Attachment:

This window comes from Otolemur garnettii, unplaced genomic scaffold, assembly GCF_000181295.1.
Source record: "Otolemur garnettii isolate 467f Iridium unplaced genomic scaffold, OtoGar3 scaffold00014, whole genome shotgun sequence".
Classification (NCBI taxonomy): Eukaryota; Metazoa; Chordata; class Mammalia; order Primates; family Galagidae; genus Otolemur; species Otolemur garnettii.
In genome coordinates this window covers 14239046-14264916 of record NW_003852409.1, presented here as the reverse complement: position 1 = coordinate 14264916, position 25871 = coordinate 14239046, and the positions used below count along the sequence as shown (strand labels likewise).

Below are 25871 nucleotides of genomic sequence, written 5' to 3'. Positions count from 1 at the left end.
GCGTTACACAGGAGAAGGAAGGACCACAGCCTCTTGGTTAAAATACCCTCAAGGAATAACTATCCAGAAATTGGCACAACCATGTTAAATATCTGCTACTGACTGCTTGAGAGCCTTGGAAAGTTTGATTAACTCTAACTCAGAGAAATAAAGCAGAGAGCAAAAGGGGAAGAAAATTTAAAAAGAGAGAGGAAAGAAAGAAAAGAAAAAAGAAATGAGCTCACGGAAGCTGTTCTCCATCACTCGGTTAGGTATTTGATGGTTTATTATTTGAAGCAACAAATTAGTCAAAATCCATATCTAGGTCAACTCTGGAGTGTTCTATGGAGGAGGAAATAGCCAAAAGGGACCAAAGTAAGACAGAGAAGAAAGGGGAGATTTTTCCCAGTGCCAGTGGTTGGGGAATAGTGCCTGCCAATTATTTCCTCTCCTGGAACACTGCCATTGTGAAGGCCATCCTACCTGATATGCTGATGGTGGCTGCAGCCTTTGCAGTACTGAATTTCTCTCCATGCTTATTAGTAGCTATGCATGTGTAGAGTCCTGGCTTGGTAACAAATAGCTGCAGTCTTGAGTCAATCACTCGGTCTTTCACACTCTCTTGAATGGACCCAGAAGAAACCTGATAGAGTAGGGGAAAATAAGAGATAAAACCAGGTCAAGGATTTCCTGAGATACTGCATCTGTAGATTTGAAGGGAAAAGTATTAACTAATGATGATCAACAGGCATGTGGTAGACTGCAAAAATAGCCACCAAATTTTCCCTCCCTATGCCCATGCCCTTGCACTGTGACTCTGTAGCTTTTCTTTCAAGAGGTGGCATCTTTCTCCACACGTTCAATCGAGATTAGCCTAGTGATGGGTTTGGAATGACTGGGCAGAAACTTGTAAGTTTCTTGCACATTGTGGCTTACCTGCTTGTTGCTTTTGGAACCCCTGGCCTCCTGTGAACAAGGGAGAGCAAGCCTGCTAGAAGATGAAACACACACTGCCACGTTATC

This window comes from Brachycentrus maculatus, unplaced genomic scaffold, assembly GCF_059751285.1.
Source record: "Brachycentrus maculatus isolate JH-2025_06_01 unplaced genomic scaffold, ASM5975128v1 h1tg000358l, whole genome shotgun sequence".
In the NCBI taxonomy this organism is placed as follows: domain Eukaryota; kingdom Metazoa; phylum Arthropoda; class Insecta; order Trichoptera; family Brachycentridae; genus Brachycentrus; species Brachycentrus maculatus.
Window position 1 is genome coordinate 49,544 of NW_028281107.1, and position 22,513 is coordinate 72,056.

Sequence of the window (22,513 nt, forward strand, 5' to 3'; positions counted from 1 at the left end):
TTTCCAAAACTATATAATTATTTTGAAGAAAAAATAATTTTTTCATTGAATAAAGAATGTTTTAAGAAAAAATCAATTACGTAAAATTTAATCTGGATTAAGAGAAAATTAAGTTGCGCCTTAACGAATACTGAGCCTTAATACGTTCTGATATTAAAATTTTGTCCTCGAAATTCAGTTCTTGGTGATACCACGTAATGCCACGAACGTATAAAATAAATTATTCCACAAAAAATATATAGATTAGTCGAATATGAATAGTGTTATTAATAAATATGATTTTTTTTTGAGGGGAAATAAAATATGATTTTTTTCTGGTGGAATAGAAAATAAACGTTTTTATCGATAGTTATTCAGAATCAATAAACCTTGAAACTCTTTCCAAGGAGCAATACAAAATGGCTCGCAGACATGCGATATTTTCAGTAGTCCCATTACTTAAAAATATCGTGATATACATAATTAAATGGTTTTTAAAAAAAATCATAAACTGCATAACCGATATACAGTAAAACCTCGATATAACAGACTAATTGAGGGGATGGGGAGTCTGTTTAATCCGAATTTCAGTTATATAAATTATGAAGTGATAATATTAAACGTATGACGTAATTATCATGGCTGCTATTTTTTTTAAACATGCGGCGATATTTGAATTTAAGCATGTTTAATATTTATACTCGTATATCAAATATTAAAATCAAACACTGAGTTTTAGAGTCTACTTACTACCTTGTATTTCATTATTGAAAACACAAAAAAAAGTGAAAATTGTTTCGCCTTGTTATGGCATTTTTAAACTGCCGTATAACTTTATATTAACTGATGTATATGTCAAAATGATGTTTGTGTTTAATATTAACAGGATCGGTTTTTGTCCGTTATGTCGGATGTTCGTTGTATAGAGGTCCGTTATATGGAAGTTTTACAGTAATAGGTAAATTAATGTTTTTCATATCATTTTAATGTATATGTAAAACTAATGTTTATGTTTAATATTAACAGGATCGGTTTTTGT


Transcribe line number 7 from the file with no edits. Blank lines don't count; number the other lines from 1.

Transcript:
This window comes from Brachycentrus maculatus, unplaced genomic scaffold, assembly GCF_059751285.1.